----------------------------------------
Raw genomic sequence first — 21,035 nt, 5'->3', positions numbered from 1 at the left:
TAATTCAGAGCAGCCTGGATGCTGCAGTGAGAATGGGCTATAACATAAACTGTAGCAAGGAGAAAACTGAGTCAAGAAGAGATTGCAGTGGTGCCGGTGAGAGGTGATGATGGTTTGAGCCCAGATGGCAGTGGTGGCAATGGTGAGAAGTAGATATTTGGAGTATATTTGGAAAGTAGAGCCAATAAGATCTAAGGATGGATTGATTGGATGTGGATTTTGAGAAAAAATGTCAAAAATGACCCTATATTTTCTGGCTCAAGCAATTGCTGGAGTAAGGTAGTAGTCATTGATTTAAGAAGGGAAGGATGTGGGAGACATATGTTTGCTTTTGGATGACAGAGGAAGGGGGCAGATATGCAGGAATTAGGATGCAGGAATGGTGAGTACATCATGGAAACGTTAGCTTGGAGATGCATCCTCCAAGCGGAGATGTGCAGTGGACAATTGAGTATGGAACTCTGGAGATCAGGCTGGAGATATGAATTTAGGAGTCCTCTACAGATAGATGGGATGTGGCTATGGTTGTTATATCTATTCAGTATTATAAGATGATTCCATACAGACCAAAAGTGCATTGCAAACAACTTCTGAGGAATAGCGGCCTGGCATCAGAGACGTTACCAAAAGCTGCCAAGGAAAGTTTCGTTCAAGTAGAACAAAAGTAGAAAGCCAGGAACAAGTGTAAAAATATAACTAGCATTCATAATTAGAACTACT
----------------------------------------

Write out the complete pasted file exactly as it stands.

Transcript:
Raw genomic sequence first — 21,035 nt, 5'->3', positions numbered from 1 at the left:
TAATTCAGAGCAGCCTGGATGCTGCAGTGAGAATGGGCTATAACATAAACTGTAGCAAGGAGAAAACTGAGTCAAGAAGAGATTGCAGTGGTGCCGGTGAGAGGTGATGATGGTTTGAGCCCAGATGGCAGTGGTGGCAATGGTGAGAAGTAGATATTTGGAGTATATTTGGAAAGTAGAGCCAATAAGATCTAAGGATGGATTGATTGGATGTGGATTTTGAGAAAAAATGTCAAAAATGACCCTATATTTTCTGGCTCAAGCAATTGCTGGAGTAAGGTAGTAGTCATTGATTTAAGAAGGGAAGGATGTGGGAGACATATGTTTGCTTTTGGATGACAGAGGAAGGGGGCAGATATGCAGGAATTAGGATGCAGGAATGGTGAGTACATCATGGAAACGTTAGCTTGGAGATGCATCCTCCAAGCGGAGATGTGCAGTGGACAATTGAGTATGGAACTCTGGAGATCAGGCTGGAGATATGAATTTAGGAGTCCTCTACAGATAGATGGGATGTGGCTATGGTTGTTATATCTATTCAGTATTATAAGATGATTCCATACAGACCAAAAGTGCATTGCAAACAACTTCTGAGGAATAGCGGCCTGGCATCAGAGACGTTACCAAAAGCTGCCAAGGAAAGTTTCGTTCAAGTAGAACAAAAGTAGAAAGCCAGGAACAAGTGTAAAAATATAACTAGCATTCATAATTAGAACTACT